To achieve its apparent purpose, expanding the opportunities for a given law school’s graduation class, simple grade inflation is likely to mean pretty much nothing.  However, if you’re applying to or considering applying to law school, these and other moves by law schools (such as desperate letters asking law school alumni to help current graduates) to “get a leg up” without actually changing how they educate their students, are very relevant to you.

Leaving aside Chen’s correct point that many of these changes, if effective at all, are likely to hurt law schools’ top (under the former systems) graduates, the fact that law schools are engaging in wholesale changes (including to their grading systems) now, in a weak environment for legal hiring, could easily be taken to mean that they have identified an internal competitive weakness.  That seems to be fairly explicit in the statement of the president of Loyola’s Student Bar Association that Loyola is only bringing its system in line with other similarly-ranked schools.

That statement was, I’m sure, intended to be disarming but is really quite alarming.  Why do any of these things, unless you’re competitively disadvantaged against such similarly-ranked schools?  And that will inevitably raise the question, for risk-averse employers in a buyers’ market, of whether these schools should be similarly ranked.  In other words, many or most employers are likely to discount to some extent the value of a degree from a school that has recently changed its grading system or used other gaming tactics.

If you’re a law school applicant, you should do the same.  It would be different if schools could justify their changes by pointing to the result of a better legal education.  They’re not doing that.  Rather, they’re making educationally irrelevant moves (that’s why it’s gaming), and those are likely to result in “downgrades” to rankings by employers in the short term.  In five years, these changes will have become part of the landscape.  We’ll be able to see how they’ve been factored into employer- and student-decision-making and will presumably will have been incorporated into employment data, rankings, etc. (so you probably don’t need to consider changes before approximately 2006).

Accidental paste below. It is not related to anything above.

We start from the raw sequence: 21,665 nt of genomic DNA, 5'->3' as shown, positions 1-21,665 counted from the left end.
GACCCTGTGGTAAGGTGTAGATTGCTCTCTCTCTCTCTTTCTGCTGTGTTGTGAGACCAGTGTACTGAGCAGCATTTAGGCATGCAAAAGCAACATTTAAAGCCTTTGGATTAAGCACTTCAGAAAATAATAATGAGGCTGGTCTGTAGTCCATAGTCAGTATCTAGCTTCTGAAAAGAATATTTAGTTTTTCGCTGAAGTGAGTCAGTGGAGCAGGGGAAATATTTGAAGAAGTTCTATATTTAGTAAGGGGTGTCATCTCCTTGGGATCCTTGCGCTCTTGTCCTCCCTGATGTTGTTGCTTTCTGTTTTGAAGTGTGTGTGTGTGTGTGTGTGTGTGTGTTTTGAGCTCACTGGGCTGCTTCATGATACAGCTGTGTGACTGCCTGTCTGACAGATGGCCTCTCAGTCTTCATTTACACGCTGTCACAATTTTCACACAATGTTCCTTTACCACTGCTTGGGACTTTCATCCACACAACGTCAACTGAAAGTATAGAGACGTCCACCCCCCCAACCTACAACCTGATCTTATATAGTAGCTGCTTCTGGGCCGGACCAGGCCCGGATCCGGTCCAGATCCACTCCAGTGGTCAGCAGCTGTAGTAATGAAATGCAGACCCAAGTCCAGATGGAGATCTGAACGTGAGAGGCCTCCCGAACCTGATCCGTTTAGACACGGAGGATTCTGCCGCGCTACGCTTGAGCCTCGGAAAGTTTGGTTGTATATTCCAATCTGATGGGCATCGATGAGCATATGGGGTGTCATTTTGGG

But they aren’t factored in yet.  This isn’t to say you shouldn’t attend any of the law schools who have played with their grading systems in the last few years—it is to say that you should discount the likely long-term benefits of attending a particular law school that’s changed its grading system or engaged in other gamesmanship in the same way employers will; all else being equal—or close to it—there’s little reason for you to bear the brunt of the risk of these changes.  Am I overstating the risk?  Maybe, maybe not, no one knows for sure.  The point is that you, as an entering law student, are being asked to assume the risk of law schools’ decisions.   It is wise to account for assuming their risk in deciding about your legal career.

~ by Kyle Pasewark at Advise-in Solutions on June 28, 2010.

3 Responses to “Law School Grade Inflation: Why It Doesn’t Matter (and Why It Does)”

  1. […] Come into Focus Sometimes you don’t want to be right.  In late June, I ran a post on law school grade inflation.  I made two points.  First, recent changes by law schools in their grading systems likely would […]

  2. […] a no-grade (or more properly, a no micro-ranking) system.  I suggested that this was effectively another method of grade inflation and reduced the value of a Harvard Law degree for the next few years, until employers’ views of […]

  3. […] would allow us to assess whether they do).  At a much higher level, a school in the top 25 sent a letter to its alumni desperately seeking their help finding jobs for its […]